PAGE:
NEW YORK ― On Friday, Wells Fargo went on the defensive during its first earnings call since admitting last month to scamming customers by opening accounts in their names.
During the nearly 90-minute call, newly minted CEO Timothy J. Sloan offered few details about how the banking giant planned to change its ways. He repeatedly avoided answering questions about the scandal by citing an ongoing probe by independent investigators hired by the board of directors.
“We want to be very respectful of their process,” said Sloan, who was promoted just 48 hours earlier, after the sudden departure of his predecessor, John Stumpf. “We want that process to be taken seriously and to be viewed independently. I don’t want to comment on the specifics about how they’re going to go about their review.”
He repeated a version of that answer multiple times, despite saying he did not know whether the board planned to publicly release the findings of the investigation.
Some financial analysts on the call weren’t having it.
“We can’t ask who knew what and when, we can’t ask why it took so long to stop the problem,” said Mike Mayo, a banking analyst at brokerage giant CLSA. “Can you give us something concrete that relates to all of this?”
Sloan, audibly irritated, shot back: “I’m sorry we’ve disappointed you, but we’ve just spent 30 minutes talking about what’s going on at the company, and we’ve provided a lot of information.”
“We deliberately and diligently walked through the performance of all our businesses,” he added. “If that doesn’t satisfy you, I’m sorry.”
Sloan also deflected questions about negative press reports on the company.
“I don’t mean to be disrespectful to the media, but I don’t know if they have all the facts,” he said. “The review will look at all the facts and will make some recommendations, for sure.”
Last month, the San Francisco-based bank, the country’s third-largest by assets, fired at least 5,300 retail employees it blamed for meeting unattainable sales goals by opening up to 2 million checking accounts without customers’ knowledge. During the call, Sloan said the company planned to find ways to retain its remaining workers.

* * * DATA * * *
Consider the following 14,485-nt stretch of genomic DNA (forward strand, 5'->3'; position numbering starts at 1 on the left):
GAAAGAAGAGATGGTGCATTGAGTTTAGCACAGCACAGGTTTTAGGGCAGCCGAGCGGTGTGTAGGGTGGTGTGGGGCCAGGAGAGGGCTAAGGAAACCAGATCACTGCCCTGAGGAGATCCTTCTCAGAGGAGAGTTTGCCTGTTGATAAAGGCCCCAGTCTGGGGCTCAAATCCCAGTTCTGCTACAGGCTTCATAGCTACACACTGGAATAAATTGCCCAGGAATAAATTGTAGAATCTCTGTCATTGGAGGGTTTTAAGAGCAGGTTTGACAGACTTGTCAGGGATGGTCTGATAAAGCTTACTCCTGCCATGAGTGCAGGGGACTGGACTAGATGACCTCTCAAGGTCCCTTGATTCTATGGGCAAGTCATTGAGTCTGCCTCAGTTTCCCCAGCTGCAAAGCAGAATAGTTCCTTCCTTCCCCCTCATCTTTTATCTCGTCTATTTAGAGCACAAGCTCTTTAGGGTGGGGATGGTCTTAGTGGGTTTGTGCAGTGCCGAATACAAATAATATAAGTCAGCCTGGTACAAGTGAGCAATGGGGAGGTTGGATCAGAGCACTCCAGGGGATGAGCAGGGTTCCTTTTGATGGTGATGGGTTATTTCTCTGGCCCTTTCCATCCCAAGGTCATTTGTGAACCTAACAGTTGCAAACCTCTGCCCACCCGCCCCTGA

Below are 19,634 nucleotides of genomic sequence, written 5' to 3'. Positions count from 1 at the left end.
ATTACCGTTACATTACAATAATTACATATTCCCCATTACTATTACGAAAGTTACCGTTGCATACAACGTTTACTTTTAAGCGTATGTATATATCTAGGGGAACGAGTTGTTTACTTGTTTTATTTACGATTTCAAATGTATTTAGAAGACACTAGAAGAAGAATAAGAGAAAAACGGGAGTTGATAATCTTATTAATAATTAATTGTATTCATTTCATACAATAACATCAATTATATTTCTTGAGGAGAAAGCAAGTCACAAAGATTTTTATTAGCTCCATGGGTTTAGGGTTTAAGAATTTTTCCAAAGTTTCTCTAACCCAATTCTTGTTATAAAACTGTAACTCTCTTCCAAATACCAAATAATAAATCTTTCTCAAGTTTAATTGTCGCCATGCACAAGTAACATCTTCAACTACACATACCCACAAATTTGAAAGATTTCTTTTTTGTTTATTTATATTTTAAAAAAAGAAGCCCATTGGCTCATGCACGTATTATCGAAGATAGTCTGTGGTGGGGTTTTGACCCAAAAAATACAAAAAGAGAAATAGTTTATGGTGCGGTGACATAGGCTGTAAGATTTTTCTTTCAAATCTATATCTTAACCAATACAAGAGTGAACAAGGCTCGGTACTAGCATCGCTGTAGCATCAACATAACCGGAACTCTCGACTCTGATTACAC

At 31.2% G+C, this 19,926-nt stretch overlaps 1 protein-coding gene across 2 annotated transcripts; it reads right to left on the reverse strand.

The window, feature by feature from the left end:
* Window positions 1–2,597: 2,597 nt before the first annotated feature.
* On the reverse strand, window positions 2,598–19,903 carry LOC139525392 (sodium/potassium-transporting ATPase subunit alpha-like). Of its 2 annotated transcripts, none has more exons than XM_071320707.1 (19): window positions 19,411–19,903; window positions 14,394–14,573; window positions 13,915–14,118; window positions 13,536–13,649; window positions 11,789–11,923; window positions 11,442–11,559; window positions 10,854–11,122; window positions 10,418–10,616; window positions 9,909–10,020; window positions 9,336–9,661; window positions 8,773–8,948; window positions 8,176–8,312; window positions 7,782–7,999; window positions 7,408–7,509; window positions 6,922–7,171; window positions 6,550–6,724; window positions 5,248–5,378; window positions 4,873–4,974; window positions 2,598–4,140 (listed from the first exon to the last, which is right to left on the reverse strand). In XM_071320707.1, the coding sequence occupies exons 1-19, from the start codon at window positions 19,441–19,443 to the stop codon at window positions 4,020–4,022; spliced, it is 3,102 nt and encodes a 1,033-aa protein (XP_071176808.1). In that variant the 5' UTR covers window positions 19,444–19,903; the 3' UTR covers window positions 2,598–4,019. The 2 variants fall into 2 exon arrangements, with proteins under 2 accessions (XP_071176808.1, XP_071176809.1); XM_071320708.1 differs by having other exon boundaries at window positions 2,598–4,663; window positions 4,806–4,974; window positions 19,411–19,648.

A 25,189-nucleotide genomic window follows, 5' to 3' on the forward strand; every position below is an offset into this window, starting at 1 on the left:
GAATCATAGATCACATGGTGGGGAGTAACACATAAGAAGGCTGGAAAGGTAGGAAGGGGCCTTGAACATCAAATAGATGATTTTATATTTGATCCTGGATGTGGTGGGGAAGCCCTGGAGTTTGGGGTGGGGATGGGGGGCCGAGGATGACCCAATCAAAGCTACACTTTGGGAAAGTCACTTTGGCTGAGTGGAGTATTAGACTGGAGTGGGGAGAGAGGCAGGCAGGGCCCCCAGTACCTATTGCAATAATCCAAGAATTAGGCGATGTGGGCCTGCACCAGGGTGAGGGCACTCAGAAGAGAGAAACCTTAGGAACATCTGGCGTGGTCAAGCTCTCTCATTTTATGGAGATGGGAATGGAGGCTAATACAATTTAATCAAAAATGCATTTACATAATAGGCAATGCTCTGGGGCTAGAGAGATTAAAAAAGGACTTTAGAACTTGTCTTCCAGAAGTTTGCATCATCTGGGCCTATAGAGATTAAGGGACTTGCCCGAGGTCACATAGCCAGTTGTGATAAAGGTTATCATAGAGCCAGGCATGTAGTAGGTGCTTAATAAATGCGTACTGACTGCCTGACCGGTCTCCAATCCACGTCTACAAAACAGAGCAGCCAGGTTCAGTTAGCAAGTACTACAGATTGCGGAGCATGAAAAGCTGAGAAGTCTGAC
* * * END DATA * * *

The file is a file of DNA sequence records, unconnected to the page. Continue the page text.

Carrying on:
“Saying that we put our team members through the ringer is an understatement,” he said, echoing the wording of an analyst’s question.
“We’ve got to re-recruit our team in this kind of environment,” he added. “All ideas are on the table.”
Sloan, a 29-year veteran of the bank who had not previously worked in the scandal-struck retail division, took over on Wednesday after serving for less than a year as chief operating offer. The 56-year-old was widely seen as being groomed for the top spot.
But Stumpf’s sudden departure on Wednesday ― billed as an early retirement ― hastened the process after the 63-year-old took the fall for a scandal that has already cost the company $190 million in settlement fees.
During congressional hearings last month, Sen. Elizabeth Warren (D-Mass.) repeatedly skewered Stumpf, calling for him to resign and be “criminally investigated.”
The bank ultimately clawed back Stumpf’s $41 million in unvested stock, forced him to give up his $2.8 million annual salary and denied him any bonus. Stumpf, who had been with the company 34 years, still has a retirement fund worth $134 million, allowing him to pull in $3.6 million a year if he lives to age 100 ― and that’s before investment income or inflation are taken into account, USA Today reported.
“Wells Fargo is going to be different five years from now, 10 years from now, 15 years,” Sloan said. “By changing and adapting to the environment, that’s one of the reasons we’ve had a history of success.”
Still, he admitted, “The last month or so has been a real challenge.”